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Biodiversity Ecosystems And Conservation In Northern Mexico

Author: Jean-Luc E. Cartron
Publisher: Oxford University Press on Demand
ISBN: 0195156722
Size: 45.12 MB
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Encompassing tropical and temperate forests, arid lands, and the Gulf of California, northern Mexico is one of the most biologically diverse areas in the world. Representing the collaborative efforts of ecologists in the U.S.

Biological Diversity Of Mexico

Author: T. P. Ramamoorthy
Publisher: Oxford University Press, USA
Size: 36.50 MB
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Mexico is among the richest countries in the world in terms of the number of native animal and plant species. Found in a wide variety of habitats--from alpine meadows and tropical forests to vast stretches of desert and isolated pockets of biogeographical uniqueness--these species comprise a fascinating, important, and vastly underutilized biological laboratory. This volume presents a collection of selected papers that explore this marvelous biological abundance. The book is divided into six parts. The first section sets the stage with geological and paleobotanical overviews; the succeeding five sections employ a strong taxonomic base to document species richness, endemism and distribution for animals and plants, followed by reviews of contrasting ecosystems and plants that are closely associated with humans. The last section summarizes the disheartening rate of habitat destruction which threatens to diminish this diversity. In addition to the purely scientific value of this important work, it provides the much-needed basic data that will help conservation policymakers assess and respond to Mexico's ecological evolution.

Political Ecologies Of Cattle Ranching In Northern Mexico

Author: Eric P. Perramond
Publisher: University of Arizona Press
ISBN: 0816502269
Size: 30.91 MB
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Private ranchers survived the Mexican Revolution and the era of agrarian reforms, and they continue to play key roles in the ecology and economy of northern Mexico. In this study of the Río Sonora region of northern Mexico, where ranchers own anywhere from several hundred to tens of thousands of acres, Eric Perramond evaluates management techniques, labor expenditures, gender roles, and decision-making on private ranches of varying size. By examining the economic and ecological dimensions of daily decisions made on and off the ranch he shows that, contrary to prevailing notions, ranchers rarely collude as a class unless land titles are at issue, and that their decision-making is as varied as the landscapes they oversee. Through first-hand observation, field measurements, and intimate ethnographies, Perramond sheds light on a complex set of decisions made, avoided, and confronted by these land managers and their families. He particularly shows that ranching has endured because of its extended kinship network, its reliance on all household members, and its close ties to local politics. Perramond follows ranchers caught between debt, drought, and declining returns to demonstrate the novel approaches they have developed to adapt to changing economies and ecologies alike—such as strategically marketing the ranches for wild-game hunting or establishing small businesses that subsidize their lifestyles and livelihoods. Even more importantly, he reveals the false dichotomy between private and communal ranching. Political Ecologies of Cattle Ranching in Northern Mexico is essential reading for anyone interested in the future of ranching in western North America.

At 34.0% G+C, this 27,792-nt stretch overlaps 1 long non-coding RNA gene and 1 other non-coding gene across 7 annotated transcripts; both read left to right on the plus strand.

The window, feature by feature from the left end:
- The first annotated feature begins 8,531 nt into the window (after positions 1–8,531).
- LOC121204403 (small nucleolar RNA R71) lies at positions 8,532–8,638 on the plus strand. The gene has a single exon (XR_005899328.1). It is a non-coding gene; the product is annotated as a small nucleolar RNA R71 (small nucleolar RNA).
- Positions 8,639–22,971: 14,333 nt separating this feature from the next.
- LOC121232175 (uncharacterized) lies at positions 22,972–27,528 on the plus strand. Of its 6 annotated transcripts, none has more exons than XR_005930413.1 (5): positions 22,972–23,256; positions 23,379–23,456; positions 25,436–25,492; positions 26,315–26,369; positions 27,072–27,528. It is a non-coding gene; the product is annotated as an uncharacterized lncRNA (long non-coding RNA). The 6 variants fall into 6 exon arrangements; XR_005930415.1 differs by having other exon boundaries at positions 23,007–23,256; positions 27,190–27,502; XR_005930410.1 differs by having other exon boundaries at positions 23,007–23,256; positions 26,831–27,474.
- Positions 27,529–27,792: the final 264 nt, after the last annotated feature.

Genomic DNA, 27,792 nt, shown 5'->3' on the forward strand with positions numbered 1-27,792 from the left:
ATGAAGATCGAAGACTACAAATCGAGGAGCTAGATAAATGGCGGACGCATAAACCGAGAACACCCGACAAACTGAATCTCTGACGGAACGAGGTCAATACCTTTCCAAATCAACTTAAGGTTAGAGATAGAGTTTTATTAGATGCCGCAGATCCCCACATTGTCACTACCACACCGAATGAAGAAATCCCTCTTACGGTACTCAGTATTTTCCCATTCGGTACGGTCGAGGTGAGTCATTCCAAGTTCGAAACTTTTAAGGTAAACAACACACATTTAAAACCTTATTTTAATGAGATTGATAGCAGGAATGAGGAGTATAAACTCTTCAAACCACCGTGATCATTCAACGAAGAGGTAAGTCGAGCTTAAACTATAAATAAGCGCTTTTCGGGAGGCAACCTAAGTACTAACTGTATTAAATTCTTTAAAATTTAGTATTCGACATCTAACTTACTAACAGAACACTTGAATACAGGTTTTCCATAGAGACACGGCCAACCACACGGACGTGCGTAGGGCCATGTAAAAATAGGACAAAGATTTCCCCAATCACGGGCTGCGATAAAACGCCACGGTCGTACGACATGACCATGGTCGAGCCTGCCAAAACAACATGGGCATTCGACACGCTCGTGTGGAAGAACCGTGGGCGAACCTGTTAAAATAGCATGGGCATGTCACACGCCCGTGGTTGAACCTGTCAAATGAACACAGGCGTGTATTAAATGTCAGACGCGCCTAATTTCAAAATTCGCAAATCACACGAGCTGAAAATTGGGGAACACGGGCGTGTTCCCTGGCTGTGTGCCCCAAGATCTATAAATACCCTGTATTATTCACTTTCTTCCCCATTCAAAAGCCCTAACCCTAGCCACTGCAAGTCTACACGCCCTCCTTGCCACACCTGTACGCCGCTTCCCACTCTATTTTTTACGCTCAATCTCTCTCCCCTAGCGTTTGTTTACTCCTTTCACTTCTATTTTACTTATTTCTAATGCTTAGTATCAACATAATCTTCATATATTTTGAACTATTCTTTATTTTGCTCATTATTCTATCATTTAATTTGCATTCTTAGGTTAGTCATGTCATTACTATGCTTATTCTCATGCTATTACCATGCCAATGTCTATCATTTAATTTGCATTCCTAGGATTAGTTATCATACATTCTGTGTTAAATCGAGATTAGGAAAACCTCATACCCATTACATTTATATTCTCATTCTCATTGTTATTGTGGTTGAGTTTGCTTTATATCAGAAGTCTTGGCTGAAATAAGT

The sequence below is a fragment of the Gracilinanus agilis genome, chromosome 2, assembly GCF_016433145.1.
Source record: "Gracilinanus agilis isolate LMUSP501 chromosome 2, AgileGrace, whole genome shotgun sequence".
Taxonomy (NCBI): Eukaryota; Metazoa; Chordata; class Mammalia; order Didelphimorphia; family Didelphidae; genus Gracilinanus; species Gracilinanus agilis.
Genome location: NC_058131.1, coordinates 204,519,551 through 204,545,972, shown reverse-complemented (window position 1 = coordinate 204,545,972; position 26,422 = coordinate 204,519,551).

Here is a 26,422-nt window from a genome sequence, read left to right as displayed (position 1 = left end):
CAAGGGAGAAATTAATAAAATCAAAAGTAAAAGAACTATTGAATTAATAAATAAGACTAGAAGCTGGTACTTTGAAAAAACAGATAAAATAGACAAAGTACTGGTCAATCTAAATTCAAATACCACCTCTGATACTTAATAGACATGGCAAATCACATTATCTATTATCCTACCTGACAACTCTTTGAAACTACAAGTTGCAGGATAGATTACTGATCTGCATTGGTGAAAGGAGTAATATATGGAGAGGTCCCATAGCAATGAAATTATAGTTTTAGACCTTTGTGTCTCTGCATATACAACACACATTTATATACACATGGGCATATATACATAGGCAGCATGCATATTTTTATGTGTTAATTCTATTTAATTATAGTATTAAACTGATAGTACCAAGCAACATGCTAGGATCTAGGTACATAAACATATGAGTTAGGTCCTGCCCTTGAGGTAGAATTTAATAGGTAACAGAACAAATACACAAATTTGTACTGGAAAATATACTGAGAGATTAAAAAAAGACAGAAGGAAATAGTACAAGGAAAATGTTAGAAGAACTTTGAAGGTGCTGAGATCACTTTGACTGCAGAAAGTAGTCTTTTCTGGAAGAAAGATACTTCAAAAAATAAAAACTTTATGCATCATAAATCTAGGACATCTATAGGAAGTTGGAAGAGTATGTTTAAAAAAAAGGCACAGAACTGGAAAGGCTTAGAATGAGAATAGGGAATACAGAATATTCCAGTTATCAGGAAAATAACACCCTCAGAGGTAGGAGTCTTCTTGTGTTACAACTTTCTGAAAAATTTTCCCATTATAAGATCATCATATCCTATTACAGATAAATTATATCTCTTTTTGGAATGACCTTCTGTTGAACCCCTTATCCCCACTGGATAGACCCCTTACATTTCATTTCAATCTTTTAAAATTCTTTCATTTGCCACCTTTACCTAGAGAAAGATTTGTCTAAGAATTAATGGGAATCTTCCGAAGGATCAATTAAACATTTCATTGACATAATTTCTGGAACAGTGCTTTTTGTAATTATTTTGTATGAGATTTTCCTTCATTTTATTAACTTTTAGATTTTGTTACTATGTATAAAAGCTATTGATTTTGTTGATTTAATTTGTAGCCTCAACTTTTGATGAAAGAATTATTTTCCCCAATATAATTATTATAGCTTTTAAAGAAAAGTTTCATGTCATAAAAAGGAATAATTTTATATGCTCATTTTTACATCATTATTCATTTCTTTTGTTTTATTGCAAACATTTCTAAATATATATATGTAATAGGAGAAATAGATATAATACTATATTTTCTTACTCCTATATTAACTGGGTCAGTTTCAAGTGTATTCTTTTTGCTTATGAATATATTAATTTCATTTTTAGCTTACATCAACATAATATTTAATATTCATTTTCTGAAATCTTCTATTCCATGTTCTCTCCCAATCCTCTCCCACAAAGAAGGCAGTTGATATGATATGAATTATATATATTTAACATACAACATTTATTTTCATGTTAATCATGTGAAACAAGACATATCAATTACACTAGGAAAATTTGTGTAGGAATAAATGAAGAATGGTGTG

Prairie Conservation

Author: Fred B. Samson
Publisher: Island Press
ISBN: 9781610913942
Size: 27.17 MB
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The area of native prairie known as the Great Plains once extended from Canada to the Mexican border and from the foothills of the Rocky Mountains to western Indiana and Wisconsin. Today the declines in prairie landscape types, estimated to be as high as 99%, exceed those of any other major ecosystem in North America. The overwhelming loss of landscape and accompanying loss of species constitute a real threat to both ecological and human economic health.Prairie Conservation is a comprehensive examination of the history, ecology, and current status of North American grasslands. It presents for the first time in a single volume information on the historical, economic, and cultural significance of prairies, their natural history and ecology, threats, and conservation and restoration programs currently underway. Chapters cover: environmental history of the Great Plains the economic value of prairie prairie types -- tallgrass, mixed grass, shortgrass, wetlands -- and the ecological processes that sustain each type prairie fauna -- invertebrates, fish and other aquatic creatures, amphibians and reptiles, birds, and mammals conservation programs such as the Great Plains Partnership, Canada's Prairie Conservation Action Plan, the U.S. Prairie Pothole Joint Venture, and others The book brings together knowledge and insights from a wide range of experts to describe and explain the importance of prairies and to position them in the forefront of North American conservation efforts. Praire Conservation is an essential reference for anyone interested in prairie ecology and conservation and will play a critical role in broadening our awareness and understanding of prairie ecosystems.